Press Release – University of Canterbury
University of Canterbury researchers have had three papers accepted for the 2012 ACM Conference on Human Factors in Computing. The conference, which is known by the acronym ‘CHI’, has been held annually since 1982 and is considered to be the …
UC researchers to present at globally-recognised human-computer interaction conference
University of Canterbury researchers have had three papers accepted for the 2012 ACM Conference on Human Factors in Computing. The conference, which is known by the acronym ‘CHI’, has been held annually since 1982 and is considered to be the most prestigious conference in the field of human-computer interaction.
More than 1500 papers and notes were submitted for consideration for the conference and only 23 per cent of those were accepted. Papers are reviewed and selected by a group of highly-qualified professionals from around the world and making the final cut represents a significant accomplishment.
The three UC papers are on a new method to improve performance of scrolling devices, such as scroll-wheels, an analysis of command and menu systems and a new and improved interface called “CommandMaps”, and improved algorithms for predicting upcoming user actions which can help users with tasks such as retrieving files and web pages.
Last year’s recipient of the Microsoft New Zealand Research Internship Award, Stephen Fitchett has co-authored two of the papers that have been accepted.
“We are thrilled that our papers have been accepted by the CHI conference,” said Professor Andy Cockburn, head of the Human-Computer Interaction and Multi-Media research group in the department of Computer Science and Software Engineering at the University of Canterbury. “This is a great validation of our research and a fantastic opportunity for a young researcher such as Stephen to take the next step in terms of presenting his work on the world stage.”
Microsoft New Zealand recently announced the renewal of its public private partnership with the University of Canterbury and NZi3 (New Zealand ICT Innovation Institute) for a second year, and has increased the length and number of Microsoft New Zealand Research Internship Awards on offer at the University.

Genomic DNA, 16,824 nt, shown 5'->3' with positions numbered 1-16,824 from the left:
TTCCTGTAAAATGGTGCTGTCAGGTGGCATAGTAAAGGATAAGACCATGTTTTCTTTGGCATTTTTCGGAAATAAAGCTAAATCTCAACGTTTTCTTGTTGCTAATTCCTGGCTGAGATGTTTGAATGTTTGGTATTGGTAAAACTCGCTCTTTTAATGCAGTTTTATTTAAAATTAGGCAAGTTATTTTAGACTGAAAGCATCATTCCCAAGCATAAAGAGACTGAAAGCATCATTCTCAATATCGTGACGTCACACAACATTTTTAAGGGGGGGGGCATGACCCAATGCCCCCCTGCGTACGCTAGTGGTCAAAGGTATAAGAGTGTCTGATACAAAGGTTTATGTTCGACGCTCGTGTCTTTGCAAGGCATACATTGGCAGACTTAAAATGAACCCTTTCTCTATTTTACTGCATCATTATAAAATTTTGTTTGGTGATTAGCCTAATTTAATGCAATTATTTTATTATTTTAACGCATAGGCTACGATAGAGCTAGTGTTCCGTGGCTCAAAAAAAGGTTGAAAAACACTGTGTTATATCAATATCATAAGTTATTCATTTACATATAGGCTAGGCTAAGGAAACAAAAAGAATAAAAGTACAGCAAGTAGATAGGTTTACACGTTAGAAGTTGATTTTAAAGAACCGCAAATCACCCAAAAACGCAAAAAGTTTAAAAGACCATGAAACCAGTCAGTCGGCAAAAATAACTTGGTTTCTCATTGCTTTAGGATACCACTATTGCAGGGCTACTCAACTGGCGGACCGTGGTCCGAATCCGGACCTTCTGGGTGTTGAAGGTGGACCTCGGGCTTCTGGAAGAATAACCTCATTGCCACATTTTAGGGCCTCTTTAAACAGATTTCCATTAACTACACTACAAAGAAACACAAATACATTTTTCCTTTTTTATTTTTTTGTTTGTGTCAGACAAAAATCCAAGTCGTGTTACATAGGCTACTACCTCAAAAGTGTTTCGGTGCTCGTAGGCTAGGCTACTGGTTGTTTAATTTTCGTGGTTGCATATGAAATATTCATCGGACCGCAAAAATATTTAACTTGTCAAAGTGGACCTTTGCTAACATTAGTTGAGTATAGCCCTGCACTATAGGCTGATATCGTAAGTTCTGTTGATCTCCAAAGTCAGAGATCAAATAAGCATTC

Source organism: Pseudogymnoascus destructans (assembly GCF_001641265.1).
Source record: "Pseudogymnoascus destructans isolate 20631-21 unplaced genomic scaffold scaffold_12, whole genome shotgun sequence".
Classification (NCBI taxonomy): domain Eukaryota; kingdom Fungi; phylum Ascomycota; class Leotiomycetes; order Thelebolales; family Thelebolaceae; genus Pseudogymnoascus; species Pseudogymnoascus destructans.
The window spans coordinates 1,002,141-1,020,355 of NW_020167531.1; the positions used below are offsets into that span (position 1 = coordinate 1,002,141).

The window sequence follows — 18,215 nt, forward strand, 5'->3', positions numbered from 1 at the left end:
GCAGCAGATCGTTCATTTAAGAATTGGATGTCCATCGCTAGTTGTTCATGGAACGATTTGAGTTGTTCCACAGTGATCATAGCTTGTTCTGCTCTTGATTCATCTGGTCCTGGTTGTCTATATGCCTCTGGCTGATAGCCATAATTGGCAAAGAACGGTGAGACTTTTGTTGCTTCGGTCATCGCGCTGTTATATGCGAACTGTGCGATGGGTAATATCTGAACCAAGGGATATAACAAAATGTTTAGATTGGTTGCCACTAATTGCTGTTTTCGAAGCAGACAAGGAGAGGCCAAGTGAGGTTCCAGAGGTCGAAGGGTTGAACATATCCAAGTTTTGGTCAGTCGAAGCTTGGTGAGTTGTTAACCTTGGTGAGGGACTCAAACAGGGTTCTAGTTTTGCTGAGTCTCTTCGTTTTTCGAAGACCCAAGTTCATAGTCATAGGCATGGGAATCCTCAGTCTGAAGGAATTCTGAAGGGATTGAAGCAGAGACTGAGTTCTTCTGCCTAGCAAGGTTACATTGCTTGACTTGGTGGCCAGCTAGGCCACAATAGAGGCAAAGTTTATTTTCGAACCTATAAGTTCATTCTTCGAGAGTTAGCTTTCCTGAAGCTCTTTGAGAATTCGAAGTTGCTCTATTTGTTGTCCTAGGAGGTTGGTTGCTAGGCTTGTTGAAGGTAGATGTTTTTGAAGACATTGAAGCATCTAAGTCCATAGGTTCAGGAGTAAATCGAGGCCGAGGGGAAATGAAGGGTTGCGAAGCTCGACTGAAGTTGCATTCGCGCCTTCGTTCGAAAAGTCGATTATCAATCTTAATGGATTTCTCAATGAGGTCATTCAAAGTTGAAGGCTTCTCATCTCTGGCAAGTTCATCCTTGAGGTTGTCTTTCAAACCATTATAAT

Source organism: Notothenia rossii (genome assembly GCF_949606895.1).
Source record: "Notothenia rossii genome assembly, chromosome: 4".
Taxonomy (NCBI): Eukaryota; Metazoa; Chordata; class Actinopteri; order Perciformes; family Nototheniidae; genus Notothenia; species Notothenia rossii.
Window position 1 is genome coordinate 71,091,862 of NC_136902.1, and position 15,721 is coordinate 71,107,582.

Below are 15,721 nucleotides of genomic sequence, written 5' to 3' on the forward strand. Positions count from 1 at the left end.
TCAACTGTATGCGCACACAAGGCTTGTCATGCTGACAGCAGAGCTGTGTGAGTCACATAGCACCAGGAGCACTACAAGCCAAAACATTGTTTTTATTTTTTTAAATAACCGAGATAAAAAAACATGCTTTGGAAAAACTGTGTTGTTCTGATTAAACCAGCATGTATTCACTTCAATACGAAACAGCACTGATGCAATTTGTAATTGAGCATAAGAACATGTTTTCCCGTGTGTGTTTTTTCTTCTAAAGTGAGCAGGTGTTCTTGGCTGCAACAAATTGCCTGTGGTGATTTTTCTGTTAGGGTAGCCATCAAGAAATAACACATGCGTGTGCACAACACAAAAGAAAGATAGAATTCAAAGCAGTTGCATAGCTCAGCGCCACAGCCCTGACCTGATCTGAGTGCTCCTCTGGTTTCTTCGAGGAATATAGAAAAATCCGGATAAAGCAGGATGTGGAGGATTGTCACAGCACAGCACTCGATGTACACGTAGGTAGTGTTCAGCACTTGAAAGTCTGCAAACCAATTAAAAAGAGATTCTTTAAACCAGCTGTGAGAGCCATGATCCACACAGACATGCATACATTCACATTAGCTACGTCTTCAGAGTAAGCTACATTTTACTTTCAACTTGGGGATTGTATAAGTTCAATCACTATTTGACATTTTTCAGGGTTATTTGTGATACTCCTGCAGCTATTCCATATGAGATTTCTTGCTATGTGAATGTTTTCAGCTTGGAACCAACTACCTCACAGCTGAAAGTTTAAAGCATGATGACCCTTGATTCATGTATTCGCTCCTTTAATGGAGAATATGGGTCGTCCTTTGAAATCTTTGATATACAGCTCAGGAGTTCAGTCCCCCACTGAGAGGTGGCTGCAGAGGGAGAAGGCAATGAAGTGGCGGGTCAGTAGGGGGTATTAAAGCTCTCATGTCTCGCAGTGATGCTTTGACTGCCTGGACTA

“Microsoft New Zealand’s continued support of the University of Canterbury, NZi3, students and education providers is part of our aspiration to help New Zealand be as smart, connected and competitive as it can be on the world stage,” said Evan Blackman, Education Sector Manager for Microsoft NZ.
“We are committed to providing UC students with opportunities for work-related experiences as part of their undergraduate degree programme,” said University of Canterbury Vice-Chancellor, Dr Rod Carr. “Successfully participating in internships with companies such as Microsoft and participating in globally-recognised conferences such as CHI is a means by which UC graduates can establish themselves as ready for the global marketplace where they will make their mark as future professionals.”
In addition to being accepted for CHI 2012, Stephen travelled to the UIST conference (User Interface Software Technology) in Santa Barbara, California in October as part of his Microsoft NZ Research Internship Award.
This year’s Microsoft NZ Research Internship Award recipients will be hosted in Washington at the Redmond Research Lab. The lab hosts researchers from around the world including Cambridge, England; Beijing, China; and San Francisco, California who come to collaborate closely with teams and other researchers on site. The Microsoft New Zealand Research Internship Awards have also been extended to accommodate two successful UC applicants for three to six month internships.
Applications for the Microsoft NZ Research Internship Awards close on 31 January 2012.